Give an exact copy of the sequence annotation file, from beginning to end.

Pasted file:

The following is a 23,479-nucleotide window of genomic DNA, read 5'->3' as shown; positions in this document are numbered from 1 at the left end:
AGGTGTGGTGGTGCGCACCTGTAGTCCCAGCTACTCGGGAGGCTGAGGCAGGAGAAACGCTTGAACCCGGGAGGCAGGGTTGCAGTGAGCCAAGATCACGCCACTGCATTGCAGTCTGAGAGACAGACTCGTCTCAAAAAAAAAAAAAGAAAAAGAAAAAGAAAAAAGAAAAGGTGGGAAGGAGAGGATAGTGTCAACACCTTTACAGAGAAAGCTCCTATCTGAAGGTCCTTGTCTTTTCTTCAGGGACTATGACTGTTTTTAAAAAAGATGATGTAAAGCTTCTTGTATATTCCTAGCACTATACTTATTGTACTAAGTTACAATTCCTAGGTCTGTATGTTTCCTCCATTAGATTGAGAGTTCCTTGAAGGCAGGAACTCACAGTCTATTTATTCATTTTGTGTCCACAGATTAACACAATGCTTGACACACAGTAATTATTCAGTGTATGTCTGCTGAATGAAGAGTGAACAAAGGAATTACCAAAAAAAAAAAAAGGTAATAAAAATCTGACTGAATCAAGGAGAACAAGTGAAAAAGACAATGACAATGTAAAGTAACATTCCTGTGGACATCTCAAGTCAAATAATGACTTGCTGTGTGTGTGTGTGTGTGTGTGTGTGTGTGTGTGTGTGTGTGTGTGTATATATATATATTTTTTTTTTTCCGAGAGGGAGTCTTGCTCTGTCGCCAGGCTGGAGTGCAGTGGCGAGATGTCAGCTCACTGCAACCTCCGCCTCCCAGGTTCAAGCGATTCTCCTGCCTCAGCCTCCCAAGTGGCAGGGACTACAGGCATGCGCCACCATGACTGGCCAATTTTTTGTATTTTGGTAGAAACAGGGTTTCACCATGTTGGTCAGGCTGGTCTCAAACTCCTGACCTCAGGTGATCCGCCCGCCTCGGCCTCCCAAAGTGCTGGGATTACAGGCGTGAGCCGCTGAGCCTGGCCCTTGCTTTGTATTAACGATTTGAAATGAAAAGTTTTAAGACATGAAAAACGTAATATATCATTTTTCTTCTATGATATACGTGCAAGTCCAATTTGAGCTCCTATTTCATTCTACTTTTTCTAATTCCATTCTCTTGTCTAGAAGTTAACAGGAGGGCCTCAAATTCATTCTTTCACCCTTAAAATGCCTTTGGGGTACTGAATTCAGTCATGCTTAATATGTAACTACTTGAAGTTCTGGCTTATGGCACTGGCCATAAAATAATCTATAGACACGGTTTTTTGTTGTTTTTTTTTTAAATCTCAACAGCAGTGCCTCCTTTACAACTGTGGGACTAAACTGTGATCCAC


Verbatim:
The following is a 23,479-nucleotide window of genomic DNA, read 5'->3' as shown; positions in this document are numbered from 1 at the left end:
AGGTGTGGTGGTGCGCACCTGTAGTCCCAGCTACTCGGGAGGCTGAGGCAGGAGAAACGCTTGAACCCGGGAGGCAGGGTTGCAGTGAGCCAAGATCACGCCACTGCATTGCAGTCTGAGAGACAGACTCGTCTCAAAAAAAAAAAAAGAAAAAGAAAAAGAAAAAAGAAAAGGTGGGAAGGAGAGGATAGTGTCAACACCTTTACAGAGAAAGCTCCTATCTGAAGGTCCTTGTCTTTTCTTCAGGGACTATGACTGTTTTTAAAAAAGATGATGTAAAGCTTCTTGTATATTCCTAGCACTATACTTATTGTACTAAGTTACAATTCCTAGGTCTGTATGTTTCCTCCATTAGATTGAGAGTTCCTTGAAGGCAGGAACTCACAGTCTATTTATTCATTTTGTGTCCACAGATTAACACAATGCTTGACACACAGTAATTATTCAGTGTATGTCTGCTGAATGAAGAGTGAACAAAGGAATTACCAAAAAAAAAAAAAGGTAATAAAAATCTGACTGAATCAAGGAGAACAAGTGAAAAAGACAATGACAATGTAAAGTAACATTCCTGTGGACATCTCAAGTCAAATAATGACTTGCTGTGTGTGTGTGTGTGTGTGTGTGTGTGTGTGTGTGTGTGTGTGTGTATATATATATATTTTTTTTTTTCCGAGAGGGAGTCTTGCTCTGTCGCCAGGCTGGAGTGCAGTGGCGAGATGTCAGCTCACTGCAACCTCCGCCTCCCAGGTTCAAGCGATTCTCCTGCCTCAGCCTCCCAAGTGGCAGGGACTACAGGCATGCGCCACCATGACTGGCCAATTTTTTGTATTTTGGTAGAAACAGGGTTTCACCATGTTGGTCAGGCTGGTCTCAAACTCCTGACCTCAGGTGATCCGCCCGCCTCGGCCTCCCAAAGTGCTGGGATTACAGGCGTGAGCCGCTGAGCCTGGCCCTTGCTTTGTATTAACGATTTGAAATGAAAAGTTTTAAGACATGAAAAACGTAATATATCATTTTTCTTCTATGATATACGTGCAAGTCCAATTTGAGCTCCTATTTCATTCTACTTTTTCTAATTCCATTCTCTTGTCTAGAAGTTAACAGGAGGGCCTCAAATTCATTCTTTCACCCTTAAAATGCCTTTGGGGTACTGAATTCAGTCATGCTTAATATGTAACTACTTGAAGTTCTGGCTTATGGCACTGGCCATAAAATAATCTATAGACACGGTTTTTTGTTGTTTTTTTTTTAAATCTCAACAGCAGTGCCTCCTTTACAACTGTGGGACTAAACTGTGATCCAC